The Portland State men's basketball program expects to be hammered by the NCAA next week with a one-year postseason ban for a failure to make sufficient academic progress.
There's the matter of an appeal. And maybe the people charged with policing the NCAA's annual Academic Progress Rate report will show mercy on the Vikings, who underwent a coaching change after the 2008-09 season. But the numbers don't lie, and so there's a fair bit of tension on the Park Blocks.
"Once you get into a hole," athletic director Torre Chisholm said, "it's hard to climb out."
Blame athletes who dropped out after their eligibility expired. Blame former coach Ken Bone, who took some high-risk players. Blame, too, low-level Division I players who left college without getting a degree because they were chasing a professional career overseas.
But first, blame this blasted APR system.
It was designed with good intentions, awarding schools points for each year athletes make progress toward a degree and for athletes who graduate. The complex system was supposed to eradicate the "football factory" or "basketball factory" that operated amid major college programs. Athletic directors at mid-majors hoped this might level the playing field, just a little.
Instead, it's mostly punished non-Bowl Championship Series colleges.
Understand, 107 schools were penalized by the NCAA in 2009 with sanctions that resulted from the APR. Among those, 93 were non-BCS conference colleges. Also, of the 30 programs, including PSU, that were warned that sanctions if there weren't improvements in 2010, none came from BCS conferences.
A closer look reveals a bigger issue. Because only 14 of the 73 BCS colleges were penalized (19.1 percent) to 93 of the 257 non-BCS programs (36.2 percent). Non-BCS programs were nearly twice as likely to be penalized as BCS conference members.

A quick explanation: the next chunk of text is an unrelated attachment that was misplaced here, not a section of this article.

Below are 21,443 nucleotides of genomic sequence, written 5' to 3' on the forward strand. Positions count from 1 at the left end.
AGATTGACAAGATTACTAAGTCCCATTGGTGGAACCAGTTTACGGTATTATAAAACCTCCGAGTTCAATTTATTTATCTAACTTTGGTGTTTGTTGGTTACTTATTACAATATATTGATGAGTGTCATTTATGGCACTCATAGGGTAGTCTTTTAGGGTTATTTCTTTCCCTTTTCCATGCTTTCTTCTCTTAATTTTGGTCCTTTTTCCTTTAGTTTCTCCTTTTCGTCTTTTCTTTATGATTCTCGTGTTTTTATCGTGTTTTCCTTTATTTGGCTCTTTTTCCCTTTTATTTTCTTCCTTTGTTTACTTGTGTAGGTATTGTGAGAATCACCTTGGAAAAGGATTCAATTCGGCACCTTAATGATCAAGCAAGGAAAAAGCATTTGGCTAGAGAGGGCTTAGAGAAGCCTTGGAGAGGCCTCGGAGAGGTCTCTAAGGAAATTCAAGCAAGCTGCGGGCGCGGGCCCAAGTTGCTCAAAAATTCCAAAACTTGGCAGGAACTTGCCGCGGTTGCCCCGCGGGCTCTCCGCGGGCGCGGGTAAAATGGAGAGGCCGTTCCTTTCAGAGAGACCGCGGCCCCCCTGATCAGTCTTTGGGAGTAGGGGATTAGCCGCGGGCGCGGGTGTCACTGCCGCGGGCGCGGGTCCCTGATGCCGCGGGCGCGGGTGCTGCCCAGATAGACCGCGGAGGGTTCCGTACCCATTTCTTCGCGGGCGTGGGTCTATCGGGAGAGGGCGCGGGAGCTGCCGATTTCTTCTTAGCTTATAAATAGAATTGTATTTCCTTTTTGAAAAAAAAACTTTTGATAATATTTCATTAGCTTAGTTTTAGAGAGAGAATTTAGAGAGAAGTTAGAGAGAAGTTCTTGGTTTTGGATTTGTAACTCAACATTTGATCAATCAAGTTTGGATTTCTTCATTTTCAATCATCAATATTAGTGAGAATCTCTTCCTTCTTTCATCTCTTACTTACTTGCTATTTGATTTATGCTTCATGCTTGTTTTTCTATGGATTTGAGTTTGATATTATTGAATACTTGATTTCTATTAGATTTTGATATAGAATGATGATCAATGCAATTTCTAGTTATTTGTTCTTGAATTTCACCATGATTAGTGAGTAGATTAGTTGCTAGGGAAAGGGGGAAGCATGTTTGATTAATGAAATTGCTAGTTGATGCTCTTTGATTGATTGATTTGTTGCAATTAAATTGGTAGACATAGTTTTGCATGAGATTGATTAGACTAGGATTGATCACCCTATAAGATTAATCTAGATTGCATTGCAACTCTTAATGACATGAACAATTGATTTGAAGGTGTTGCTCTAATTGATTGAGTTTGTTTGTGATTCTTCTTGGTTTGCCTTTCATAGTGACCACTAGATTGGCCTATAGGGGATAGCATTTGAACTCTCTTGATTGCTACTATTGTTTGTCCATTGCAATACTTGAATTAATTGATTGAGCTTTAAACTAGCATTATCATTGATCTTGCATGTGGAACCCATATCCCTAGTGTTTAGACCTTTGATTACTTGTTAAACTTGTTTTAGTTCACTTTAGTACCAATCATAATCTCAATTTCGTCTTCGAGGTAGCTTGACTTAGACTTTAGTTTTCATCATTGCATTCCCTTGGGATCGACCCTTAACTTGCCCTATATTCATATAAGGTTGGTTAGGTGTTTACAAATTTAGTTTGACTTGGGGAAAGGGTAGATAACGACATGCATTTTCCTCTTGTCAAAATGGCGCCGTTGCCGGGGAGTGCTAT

The schools outside the power conferences draw from a riskier pool of student-athletes. But that only tells a small piece of what we're seeing. Because BCS-conference schools have deeper resources, and were able to more successfully adapt to a system that rewarded colleges for guiding post-eligibility athletes to a college degree.
The NCAA is right to encourage schools to make sure their athletes are students, too. And Portland State deserves some consequence for its academic under-performance under Bone. But the APR isn't fair.
PSU responded to the APR system by spending $350,000 on new academic resources. Portland State hired two new academic advisors. It restructured it's summer-school funding for athletes. It pushed resources into post-eligibility tutoring and advising.
"Those weren't funds we had lying around," Chisholm said.
The Vikings restructured their fee support from the university, begged the student body for increased student funding, and stretched the athletic department staff more thinly. And all of this resulted in the university looking motivated, but unable to overcome the hole it was placed in after Bone left, and too many of his ex-players didn't graduate.
PSU ends up as a slow-moving target if the NCAA is going to make a lack of resources a focus point. And the APR has done just that, while giving a pass to high-profile places with deep pockets that can afford to overcome the factory stigma using an arsenal of tutors and advisors to keep the post-eligibility crowd more interested.
All the loopholes favor the big-time programs.
Three freshmen leave Kentucky after one year to go to the NBA, and the Wildcats likely will not be penalized under the current APR system because they are expected to get a guaranteed professional contract. But should one of the Vikings players leave PSU, seeking employment in Europe after one season, and fail to stick, PSU takes a "non-retention" hit.
Take a look at the BCS vs. non-BCS schools and you see vast disparities in budgets, resources, and expectations. But the NCAA wants to judge them with the same academic criteria? As if the student-athletes at PSU have access to elaborate student-learning centers? As if dropping out of PSU to chase a professional basketball dream should be viewed differently than an early-entry hopeful bolting college for the NBA?
PSU is a good bet to take a big hit next week. The low APR score has nothing to do with the current program. Barring a miracle appeal, the sanctions are likely to include a one-year postseason ban for Portland State.
Hearing that won't scare anyone at Kentucky.